An article by Rae. You can follow her on Twitter at @rachydivanerd and also read more of her excellent articles by visiting her blog.

An oft-repeated Bill Shankly quote goes something like this: Some people think that football is a matter of life and death. I can assure them that it is much more important than that.

I reckon that any half-decent football fan, regardless of which team he or she supports, would struggle to argue with Shankly’s line of thought. The last day of January was also the last day of the month-long transfer window. Speaking for the majority of Liverpool supporters on Twitter, the entire day – and much of the evening – was spent obsessively following every tweet and retweet of each scrap of information, speculation, rumour, outrageous offer made, outrageous offer accepted, stupid sports journo ‘source’, etc ad nauseam. Needless to say, the day was not a productive one.

So, in between my own obsessive checks of the Twitter timeline, I’m wondering what it is about football that has made it so central to the lives of its casual followers, outright fanatics and everything in between.

Melvyn Bragg‘s wonderfully entertaining, enlightening and profoundly erudite book, Twelve Books That Changed The World, includes a slim tome known as The Rule Book of Association Football (1863).  Essentially, a bunch of public-school types sat around a pub table one afternoon and thrashed out rules for a game that had been played for centuries. As Bragg points out, football has been around in some chaotic form or other since 500 years after the Romans left this sceptred isle (well before sodding rugby, that’s for sure); the Book of Rules didn’t create anything new, per se, but rather represents a successful attempt at codification and harmonisation. Combined with ‘the proselytising enthusiasm of British sailors and merchants and adventurers on their expeditions around the planet’, football is played worldwide by over 1.5 million teams and 300,000 clubs. Think about that for a second. Oh, and that includes over 20 million women players, the numbers of which continue to grow from year to year. So much for us not understanding the offside rule, right?

That’s all well and good – cheers, Melvyn. Doesn’t quite answer our question, though, does it? Perhaps personal experience will shed some light on matters…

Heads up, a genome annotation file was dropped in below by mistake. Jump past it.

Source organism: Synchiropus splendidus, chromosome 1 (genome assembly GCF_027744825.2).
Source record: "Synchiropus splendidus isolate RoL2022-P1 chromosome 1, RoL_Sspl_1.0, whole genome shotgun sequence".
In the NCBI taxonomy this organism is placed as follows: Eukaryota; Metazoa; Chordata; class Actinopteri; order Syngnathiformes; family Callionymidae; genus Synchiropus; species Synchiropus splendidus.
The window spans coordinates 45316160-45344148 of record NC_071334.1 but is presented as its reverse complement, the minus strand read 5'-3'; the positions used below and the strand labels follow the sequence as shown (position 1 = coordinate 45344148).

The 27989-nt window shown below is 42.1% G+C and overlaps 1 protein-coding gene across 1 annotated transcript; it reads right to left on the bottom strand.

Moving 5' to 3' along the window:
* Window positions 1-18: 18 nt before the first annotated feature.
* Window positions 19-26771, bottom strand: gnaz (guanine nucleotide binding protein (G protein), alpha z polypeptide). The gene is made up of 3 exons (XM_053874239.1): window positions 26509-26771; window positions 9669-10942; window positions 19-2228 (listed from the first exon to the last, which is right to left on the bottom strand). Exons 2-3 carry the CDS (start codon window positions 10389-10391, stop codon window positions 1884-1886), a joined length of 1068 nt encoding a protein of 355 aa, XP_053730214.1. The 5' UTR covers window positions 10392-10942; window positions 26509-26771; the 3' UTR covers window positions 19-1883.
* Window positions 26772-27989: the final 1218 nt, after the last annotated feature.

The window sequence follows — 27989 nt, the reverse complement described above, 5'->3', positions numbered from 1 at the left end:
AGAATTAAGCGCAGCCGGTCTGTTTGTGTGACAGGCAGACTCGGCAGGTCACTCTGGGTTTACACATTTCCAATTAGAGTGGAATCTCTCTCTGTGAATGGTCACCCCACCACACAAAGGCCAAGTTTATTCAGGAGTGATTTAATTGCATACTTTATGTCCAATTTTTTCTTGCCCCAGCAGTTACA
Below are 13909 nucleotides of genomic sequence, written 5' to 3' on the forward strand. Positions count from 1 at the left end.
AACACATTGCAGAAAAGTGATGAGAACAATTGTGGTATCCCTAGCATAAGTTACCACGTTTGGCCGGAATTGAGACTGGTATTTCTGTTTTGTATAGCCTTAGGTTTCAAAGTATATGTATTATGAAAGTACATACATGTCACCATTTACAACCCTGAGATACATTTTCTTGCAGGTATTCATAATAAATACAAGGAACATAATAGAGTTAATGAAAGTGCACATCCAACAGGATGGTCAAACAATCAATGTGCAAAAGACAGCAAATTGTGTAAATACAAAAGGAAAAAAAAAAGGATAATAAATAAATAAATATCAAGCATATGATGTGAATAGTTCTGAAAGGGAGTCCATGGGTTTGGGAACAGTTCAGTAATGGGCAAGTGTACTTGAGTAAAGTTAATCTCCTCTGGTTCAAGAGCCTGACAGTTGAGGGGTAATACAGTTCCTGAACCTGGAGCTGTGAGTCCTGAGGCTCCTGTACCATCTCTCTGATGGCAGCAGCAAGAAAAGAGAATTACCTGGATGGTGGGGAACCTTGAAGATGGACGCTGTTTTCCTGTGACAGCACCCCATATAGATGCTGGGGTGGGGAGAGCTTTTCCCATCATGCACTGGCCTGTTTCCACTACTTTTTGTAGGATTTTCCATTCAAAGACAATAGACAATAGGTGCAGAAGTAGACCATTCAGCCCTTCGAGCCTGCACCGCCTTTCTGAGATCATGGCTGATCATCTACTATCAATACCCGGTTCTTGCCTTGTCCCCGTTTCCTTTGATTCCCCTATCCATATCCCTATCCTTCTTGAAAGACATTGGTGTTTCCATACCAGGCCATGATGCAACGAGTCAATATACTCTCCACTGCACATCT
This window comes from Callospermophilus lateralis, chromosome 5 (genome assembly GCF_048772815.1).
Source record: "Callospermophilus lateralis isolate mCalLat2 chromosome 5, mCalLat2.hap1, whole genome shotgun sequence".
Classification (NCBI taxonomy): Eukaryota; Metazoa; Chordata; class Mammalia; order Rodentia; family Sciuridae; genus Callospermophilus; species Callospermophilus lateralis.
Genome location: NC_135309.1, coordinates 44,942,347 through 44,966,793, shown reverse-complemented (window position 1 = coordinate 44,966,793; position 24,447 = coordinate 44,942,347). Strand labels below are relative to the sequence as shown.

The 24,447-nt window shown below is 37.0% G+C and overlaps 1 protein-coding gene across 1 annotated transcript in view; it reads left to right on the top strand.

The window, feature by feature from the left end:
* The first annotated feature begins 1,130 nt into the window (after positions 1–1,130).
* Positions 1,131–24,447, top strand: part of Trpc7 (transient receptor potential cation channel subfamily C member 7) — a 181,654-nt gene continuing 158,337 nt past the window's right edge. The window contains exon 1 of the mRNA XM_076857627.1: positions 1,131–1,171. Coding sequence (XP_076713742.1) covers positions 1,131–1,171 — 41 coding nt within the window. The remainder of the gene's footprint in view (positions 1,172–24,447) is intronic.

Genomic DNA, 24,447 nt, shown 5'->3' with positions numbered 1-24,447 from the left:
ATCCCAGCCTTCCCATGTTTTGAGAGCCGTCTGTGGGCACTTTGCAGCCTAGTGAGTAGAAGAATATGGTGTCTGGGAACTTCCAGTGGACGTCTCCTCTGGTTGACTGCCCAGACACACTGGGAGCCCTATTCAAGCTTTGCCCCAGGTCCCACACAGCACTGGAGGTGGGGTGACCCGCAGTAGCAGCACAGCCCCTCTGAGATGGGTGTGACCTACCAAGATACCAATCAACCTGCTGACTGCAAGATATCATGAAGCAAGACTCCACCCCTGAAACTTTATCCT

My own burning passion for football really flared some ten years ago. Coming from a Scouse family in which the few Bluenoses were probably cast out into the wilderness (otherwise known as Wigan), I suspect that close scrutiny of my double helix would reveal the presence of the odd L and F accompanying the Cs. As children, my brother tore around in his Candy-sponsored LFC strip and bullied his bookish older sister (me) into playing football and watching Liverpool videos with him. I was pleased if we won, sad if we lost, deeply upset over Hillsborough… but nothing like the zeniths and nadirs of emotion that I feel now and will feel until the end of my days.

That escalated to a whole other level when I first went to Anfield in late 2002. I was pretty passionate about football and my team by then, but going to Anfield… Words fail me. I will never, ever forget the thrill of arriving at the ground, seeing the Kop, weaving through the throngs of fellow supporters, the sense of belonging to a tribe, singing at the top of my voice until I thought my lungs would burst. We played Arsenal that day. We lost 2-1. Pires curled the winning goal around the wall and Dudek couldn’t do a thing about it. My then-boyfriend was a Gooner (grounds for divorce right there, surely) and delighted with the result even after 90 minutes of sitting on his hands in the Main Stand. I, on the other hand, felt like someone had reached into my abdomen and torn my intestines out with their bare hands. It took several pints of Carlsberg at The Park and a week after the game to get rid of the sour taste in my mouth.